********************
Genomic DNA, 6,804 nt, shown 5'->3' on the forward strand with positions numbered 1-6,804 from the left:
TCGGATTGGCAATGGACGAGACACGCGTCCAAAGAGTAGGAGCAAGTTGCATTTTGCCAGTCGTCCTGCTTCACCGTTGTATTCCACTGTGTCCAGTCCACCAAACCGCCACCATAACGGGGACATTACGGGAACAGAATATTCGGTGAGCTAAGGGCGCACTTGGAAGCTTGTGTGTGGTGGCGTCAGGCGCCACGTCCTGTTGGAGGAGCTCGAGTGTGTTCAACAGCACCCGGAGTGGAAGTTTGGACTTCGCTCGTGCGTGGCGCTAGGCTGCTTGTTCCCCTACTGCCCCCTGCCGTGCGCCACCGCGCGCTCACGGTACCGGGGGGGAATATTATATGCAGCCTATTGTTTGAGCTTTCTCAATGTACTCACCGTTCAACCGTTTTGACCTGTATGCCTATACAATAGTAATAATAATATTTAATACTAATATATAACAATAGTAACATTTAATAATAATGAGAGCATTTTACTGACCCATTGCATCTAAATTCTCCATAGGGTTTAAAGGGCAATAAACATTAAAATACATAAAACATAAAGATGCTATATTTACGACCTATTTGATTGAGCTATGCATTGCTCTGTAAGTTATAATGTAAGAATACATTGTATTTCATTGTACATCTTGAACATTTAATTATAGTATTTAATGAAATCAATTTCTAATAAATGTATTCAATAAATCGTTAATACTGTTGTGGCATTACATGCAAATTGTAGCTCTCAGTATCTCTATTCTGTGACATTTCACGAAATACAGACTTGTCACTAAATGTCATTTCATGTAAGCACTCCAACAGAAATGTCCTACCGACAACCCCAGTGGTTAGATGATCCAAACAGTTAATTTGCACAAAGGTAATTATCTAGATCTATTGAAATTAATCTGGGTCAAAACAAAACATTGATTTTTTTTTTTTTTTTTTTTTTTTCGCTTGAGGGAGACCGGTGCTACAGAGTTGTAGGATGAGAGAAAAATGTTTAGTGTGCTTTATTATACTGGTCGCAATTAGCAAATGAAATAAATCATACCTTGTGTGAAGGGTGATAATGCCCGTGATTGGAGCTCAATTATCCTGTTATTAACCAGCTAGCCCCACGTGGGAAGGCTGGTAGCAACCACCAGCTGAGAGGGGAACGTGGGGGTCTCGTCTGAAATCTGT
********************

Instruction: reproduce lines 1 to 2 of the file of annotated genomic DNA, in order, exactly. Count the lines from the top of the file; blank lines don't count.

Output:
Genomic DNA, 6,804 nt, shown 5'->3' on the forward strand with positions numbered 1-6,804 from the left:
TCGGATTGGCAATGGACGAGACACGCGTCCAAAGAGTAGGAGCAAGTTGCATTTTGCCAGTCGTCCTGCTTCACCGTTGTATTCCACTGTGTCCAGTCCACCAAACCGCCACCATAACGGGGACATTACGGGAACAGAATATTCGGTGAGCTAAGGGCGCACTTGGAAGCTTGTGTGTGGTGGCGTCAGGCGCCACGTCCTGTTGGAGGAGCTCGAGTGTGTTCAACAGCACCCGGAGTGGAAGTTTGGACTTCGCTCGTGCGTGGCGCTAGGCTGCTTGTTCCCCTACTGCCCCCTGCCGTGCGCCACCGCGCGCTCACGGTACCGGGGGGGAATATTATATGCAGCCTATTGTTTGAGCTTTCTCAATGTACTCACCGTTCAACCGTTTTGACCTGTATGCCTATACAATAGTAATAATAATATTTAATACTAATATATAACAATAGTAACATTTAATAATAATGAGAGCATTTTACTGACCCATTGCATCTAAATTCTCCATAGGGTTTAAAGGGCAATAAACATTAAAATACATAAAACATAAAGATGCTATATTTACGACCTATTTGATTGAGCTATGCATTGCTCTGTAAGTTATAATGTAAGAATACATTGTATTTCATTGTACATCTTGAACATTTAATTATAGTATTTAATGAAATCAATTTCTAATAAATGTATTCAATAAATCGTTAATACTGTTGTGGCATTACATGCAAATTGTAGCTCTCAGTATCTCTATTCTGTGACATTTCACGAAATACAGACTTGTCACTAAATGTCATTTCATGTAAGCACTCCAACAGAAATGTCCTACCGACAACCCCAGTGGTTAGATGATCCAAACAGTTAATTTGCACAAAGGTAATTATCTAGATCTATTGAAATTAATCTGGGTCAAAACAAAACATTGATTTTTTTTTTTTTTTTTTTTTTTTCGCTTGAGGGAGACCGGTGCTACAGAGTTGTAGGATGAGAGAAAAATGTTTAGTGTGCTTTATTATACTGGTCGCAATTAGCAAATGAAATAAATCATACCTTGTGTGAAGGGTGATAATGCCCGTGATTGGAGCTCAATTATCCTGTTATTAACCAGCTAGCCCCACGTGGGAAGGCTGGTAGCAACCACCAGCTGAGAGGGGAACGTGGGGGTCTCGTCTGAAATCTGT